If architecture is frozen music, as Goethe wrote, developer Larry Jennings knows what he likes.
Instead of drawing inspiration from 19-century architecture for an apartment project he wants to construct in the Woodberry historic district, Jennings told Baltimore’s preservation commission on Tuesday he’d prefer to go back to the 1970s.
Two weeks after Baltimore’s Planning Commission approved the design for the historic Tractor Building in Woodberry to be converted into apartments, neighboring property owners have blocked construction at least temporarily by challenging the decision in court.
Attorney John Murphy on Wednesday filed an appeal of the Planning Commission’s decision with the Circuit Court for Baltimore City, an action that prevents developer Larry Jennings and Valstone Partners from proceeding with construction until the court holds a hearing on the 98-unit project.
Developer Larry Jennings won a final public battle to convert Woodberry’s Tractor Building to apartments when Baltimore’s Planning Commission twice voted 8 to 0 on Thursday to approve the development plans.
The Planning Commission was the last of several city boards the developer needed to satisfy in order to obtain building permits for the conversion, estimated to cost $32 million to $35 million.
Developer Larry Jennings’ plan to convert Woodberry’s underutilized Tractor Building into 99 apartments cleared a key hurdle yesterday, when Baltimore’s preservation commission voted 6 to 2 to give the project concept approval.
The action by Baltimore’s Commission for Historical and Architectural Preservation (CHAP) brings Jennings and Valstone Partners one step closer to obtaining building permits for a redevelopment project that will result in an investment of $32 million to $35 million in Woodberry and help preserve much of the last large mill building at Clipper Mill that hasn’t been recycled for contemporary uses.
As if living in a pandemic wasn’t enough, bricks dropped from the sky in Woodberry yesterday, as part the historic Clipper Mill Tractor Building fell onto cars in the street below.
An emergency crew worked through much of Friday to remove loose bricks and demolish parts of seven rooftop light monitors in an effort to stabilize the cavernous industrial building, which dates to 1916 and is the last major structure at Clipper Mill that hasn’t been renovated for contemporary uses.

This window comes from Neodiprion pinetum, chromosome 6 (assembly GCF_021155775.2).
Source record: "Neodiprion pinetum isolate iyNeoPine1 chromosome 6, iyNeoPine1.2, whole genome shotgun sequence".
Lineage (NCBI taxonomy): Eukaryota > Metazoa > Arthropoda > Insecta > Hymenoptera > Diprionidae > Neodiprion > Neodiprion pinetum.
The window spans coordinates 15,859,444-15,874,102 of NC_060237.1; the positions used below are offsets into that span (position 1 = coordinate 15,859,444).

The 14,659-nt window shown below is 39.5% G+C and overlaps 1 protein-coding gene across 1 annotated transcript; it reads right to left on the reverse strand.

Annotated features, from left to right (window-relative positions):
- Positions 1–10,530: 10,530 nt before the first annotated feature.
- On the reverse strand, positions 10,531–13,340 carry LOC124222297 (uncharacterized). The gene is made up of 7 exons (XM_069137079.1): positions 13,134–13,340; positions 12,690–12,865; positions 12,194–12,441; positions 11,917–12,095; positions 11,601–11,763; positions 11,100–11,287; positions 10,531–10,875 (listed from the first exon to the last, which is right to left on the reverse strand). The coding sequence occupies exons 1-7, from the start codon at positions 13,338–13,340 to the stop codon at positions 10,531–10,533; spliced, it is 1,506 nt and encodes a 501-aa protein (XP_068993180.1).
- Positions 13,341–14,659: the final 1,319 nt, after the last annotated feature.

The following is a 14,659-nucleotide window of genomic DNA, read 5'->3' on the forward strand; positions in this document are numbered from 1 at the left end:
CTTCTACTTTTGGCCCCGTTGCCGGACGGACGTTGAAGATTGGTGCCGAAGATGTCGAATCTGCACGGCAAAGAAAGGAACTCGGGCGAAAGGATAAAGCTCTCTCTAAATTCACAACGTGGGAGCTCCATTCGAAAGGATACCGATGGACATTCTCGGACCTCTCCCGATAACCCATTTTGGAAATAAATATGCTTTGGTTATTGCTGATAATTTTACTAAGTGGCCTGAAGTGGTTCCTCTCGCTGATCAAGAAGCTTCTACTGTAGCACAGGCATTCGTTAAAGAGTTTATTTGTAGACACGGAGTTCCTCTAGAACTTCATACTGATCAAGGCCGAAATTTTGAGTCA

Savor delicious food, sip on fine spirits and bid on great auction items – all to benefit a great cause as The League for People with Disabilities, one of Maryland’s oldest non-profit organizations, is once again hosting one of the most talked about events of the year. #OMGFOOD, an evening of Food, Fun and Fabulousness will be held on Thursday, October 3, 2019 at La Cuchara Restaurant in historic Woodberry beginning at 6 pm. The evening will feature some of Baltimore’s stand-out local celebrity chefs including Ben Lefenfeld from La Cuchara, Jerry Trice from Gunther & Co, Julian Marucci from Tagliata/The Elk Room/Italian Disco and Steve Chu from Ekiben. These culinary phenomes will delight the taste buds with heavy appetizers, along with cocktails and fabulous dessert creations. There will also be a silent auction, live music, a mentalist, raffles and more. For ticket information visit https://www.leagueforpeople.org/omgfood.
Woodberry residents on Thursday evening got their first look at some revised, if familiar-looking plans for a new apartment building where two 1840s stone mill houses were demolished in May against the community’s wishes.
After losing two historic stone houses in a surprise demolition last month, residents of Baltimore’s Woodberry community have asked the city to designate their neighborhood a local historic district so that remaining older structures would be better protected from “reckless” demolition.